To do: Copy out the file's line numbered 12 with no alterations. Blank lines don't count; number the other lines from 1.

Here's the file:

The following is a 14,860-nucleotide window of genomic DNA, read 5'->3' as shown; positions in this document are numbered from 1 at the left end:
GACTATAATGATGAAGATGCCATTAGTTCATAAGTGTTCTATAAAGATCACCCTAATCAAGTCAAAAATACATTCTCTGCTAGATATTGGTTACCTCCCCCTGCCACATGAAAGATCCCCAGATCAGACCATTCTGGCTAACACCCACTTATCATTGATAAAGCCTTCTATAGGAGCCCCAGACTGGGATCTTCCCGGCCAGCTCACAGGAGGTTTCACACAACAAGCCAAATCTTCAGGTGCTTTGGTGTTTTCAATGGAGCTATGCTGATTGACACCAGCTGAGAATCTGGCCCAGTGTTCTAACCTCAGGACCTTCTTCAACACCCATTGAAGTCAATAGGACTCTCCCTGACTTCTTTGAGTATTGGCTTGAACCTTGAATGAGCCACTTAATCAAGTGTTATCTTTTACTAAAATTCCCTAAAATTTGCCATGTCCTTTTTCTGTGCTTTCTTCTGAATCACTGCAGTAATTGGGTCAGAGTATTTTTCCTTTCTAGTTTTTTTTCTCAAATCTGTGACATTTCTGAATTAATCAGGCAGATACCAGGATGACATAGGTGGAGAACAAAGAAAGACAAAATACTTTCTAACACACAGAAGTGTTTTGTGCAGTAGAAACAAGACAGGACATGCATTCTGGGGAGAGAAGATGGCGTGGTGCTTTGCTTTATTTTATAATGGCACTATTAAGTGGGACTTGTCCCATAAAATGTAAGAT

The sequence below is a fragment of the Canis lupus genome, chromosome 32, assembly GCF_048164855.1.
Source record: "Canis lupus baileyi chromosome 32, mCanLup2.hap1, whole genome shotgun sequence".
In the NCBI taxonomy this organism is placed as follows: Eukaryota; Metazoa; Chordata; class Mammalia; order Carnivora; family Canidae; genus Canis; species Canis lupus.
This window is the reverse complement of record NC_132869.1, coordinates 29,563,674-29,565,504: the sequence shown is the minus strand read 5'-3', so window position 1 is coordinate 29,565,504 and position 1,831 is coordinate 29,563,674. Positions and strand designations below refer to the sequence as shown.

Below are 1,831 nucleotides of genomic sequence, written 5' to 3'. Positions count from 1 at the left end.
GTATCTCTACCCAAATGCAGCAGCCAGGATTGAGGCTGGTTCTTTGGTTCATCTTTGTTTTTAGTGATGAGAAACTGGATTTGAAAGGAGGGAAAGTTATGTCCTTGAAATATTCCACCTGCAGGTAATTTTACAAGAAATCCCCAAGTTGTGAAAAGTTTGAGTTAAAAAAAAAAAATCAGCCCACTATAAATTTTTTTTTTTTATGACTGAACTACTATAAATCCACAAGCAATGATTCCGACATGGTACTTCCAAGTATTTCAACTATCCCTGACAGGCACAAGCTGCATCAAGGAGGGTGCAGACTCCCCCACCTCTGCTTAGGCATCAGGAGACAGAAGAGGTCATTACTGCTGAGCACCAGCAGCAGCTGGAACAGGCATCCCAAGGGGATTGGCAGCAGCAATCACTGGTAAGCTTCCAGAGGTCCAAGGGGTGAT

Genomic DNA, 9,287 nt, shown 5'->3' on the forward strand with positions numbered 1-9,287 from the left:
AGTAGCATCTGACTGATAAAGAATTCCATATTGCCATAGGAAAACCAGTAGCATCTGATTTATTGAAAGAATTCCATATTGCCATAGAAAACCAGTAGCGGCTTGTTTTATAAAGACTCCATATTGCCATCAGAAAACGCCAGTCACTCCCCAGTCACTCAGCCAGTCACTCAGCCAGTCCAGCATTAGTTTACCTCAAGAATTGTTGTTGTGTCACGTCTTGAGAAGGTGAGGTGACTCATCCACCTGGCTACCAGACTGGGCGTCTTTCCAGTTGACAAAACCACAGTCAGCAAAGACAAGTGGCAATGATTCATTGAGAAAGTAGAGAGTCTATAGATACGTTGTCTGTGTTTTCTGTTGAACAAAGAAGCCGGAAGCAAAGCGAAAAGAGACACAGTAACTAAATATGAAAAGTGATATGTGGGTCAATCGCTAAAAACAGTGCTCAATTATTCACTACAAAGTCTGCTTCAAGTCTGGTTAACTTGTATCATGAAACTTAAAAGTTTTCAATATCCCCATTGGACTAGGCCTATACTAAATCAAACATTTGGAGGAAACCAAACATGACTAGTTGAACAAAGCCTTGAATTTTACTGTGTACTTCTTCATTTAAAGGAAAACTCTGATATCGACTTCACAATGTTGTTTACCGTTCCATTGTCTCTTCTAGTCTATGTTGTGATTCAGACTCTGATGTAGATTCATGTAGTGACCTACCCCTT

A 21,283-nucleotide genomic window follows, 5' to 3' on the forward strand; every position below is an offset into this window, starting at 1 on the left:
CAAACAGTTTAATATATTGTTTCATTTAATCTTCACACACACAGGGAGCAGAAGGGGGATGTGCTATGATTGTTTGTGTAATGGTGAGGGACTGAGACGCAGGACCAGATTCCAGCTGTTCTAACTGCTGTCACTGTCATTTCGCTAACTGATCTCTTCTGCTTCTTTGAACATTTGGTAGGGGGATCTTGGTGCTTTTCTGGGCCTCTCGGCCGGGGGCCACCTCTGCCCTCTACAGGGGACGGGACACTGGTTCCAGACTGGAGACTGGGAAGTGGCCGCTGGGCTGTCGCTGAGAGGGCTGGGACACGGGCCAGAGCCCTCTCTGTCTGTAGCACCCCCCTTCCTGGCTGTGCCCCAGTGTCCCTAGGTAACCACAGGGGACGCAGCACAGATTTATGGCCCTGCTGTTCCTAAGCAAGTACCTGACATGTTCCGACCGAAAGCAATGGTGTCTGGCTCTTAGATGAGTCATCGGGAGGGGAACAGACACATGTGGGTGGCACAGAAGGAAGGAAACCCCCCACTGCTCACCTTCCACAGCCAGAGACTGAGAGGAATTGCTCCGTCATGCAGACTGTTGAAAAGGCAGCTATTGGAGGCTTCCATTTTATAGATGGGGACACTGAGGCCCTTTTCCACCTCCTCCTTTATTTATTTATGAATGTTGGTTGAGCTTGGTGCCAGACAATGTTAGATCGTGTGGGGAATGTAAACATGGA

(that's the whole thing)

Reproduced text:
CAAACAGTTTAATATATTGTTTCATTTAATCTTCACACACACAGGGAGCAGAAGGGGGATGTGCTATGATTGTTTGTGTAATGGTGAGGGACTGAGACGCAGGACCAGATTCCAGCTGTTCTAACTGCTGTCACTGTCATTTCGCTAACTGATCTCTTCTGCTTCTTTGAACATTTGGTAGGGGGATCTTGGTGCTTTTCTGGGCCTCTCGGCCGGGGGCCACCTCTGCCCTCTACAGGGGACGGGACACTGGTTCCAGACTGGAGACTGGGAAGTGGCCGCTGGGCTGTCGCTGAGAGGGCTGGGACACGGGCCAGAGCCCTCTCTGTCTGTAGCACCCCCCTTCCTGGCTGTGCCCCAGTGTCCCTAGGTAACCACAGGGGACGCAGCACAGATTTATGGCCCTGCTGTTCCTAAGCAAGTACCTGACATGTTCCGACCGAAAGCAATGGTGTCTGGCTCTTAGATGAGTCATCGGGAGGGGAACAGACACATGTGGGTGGCACAGAAGGAAGGAAACCCCCCACTGCTCACCTTCCACAGCCAGAGACTGAGAGGAATTGCTCCGTCATGCAGACTGTTGAAAAGGCAGCTATTGGAGGCTTCCATTTTATAGATGGGGACACTGAGGCCCTTTTCCACCTCCTCCTTTATTTATTTATGAATGTTGGTTGAGCTTGGTGCCAGACAATGTTAGATCGTGTGGGGAATGTAAACATGGA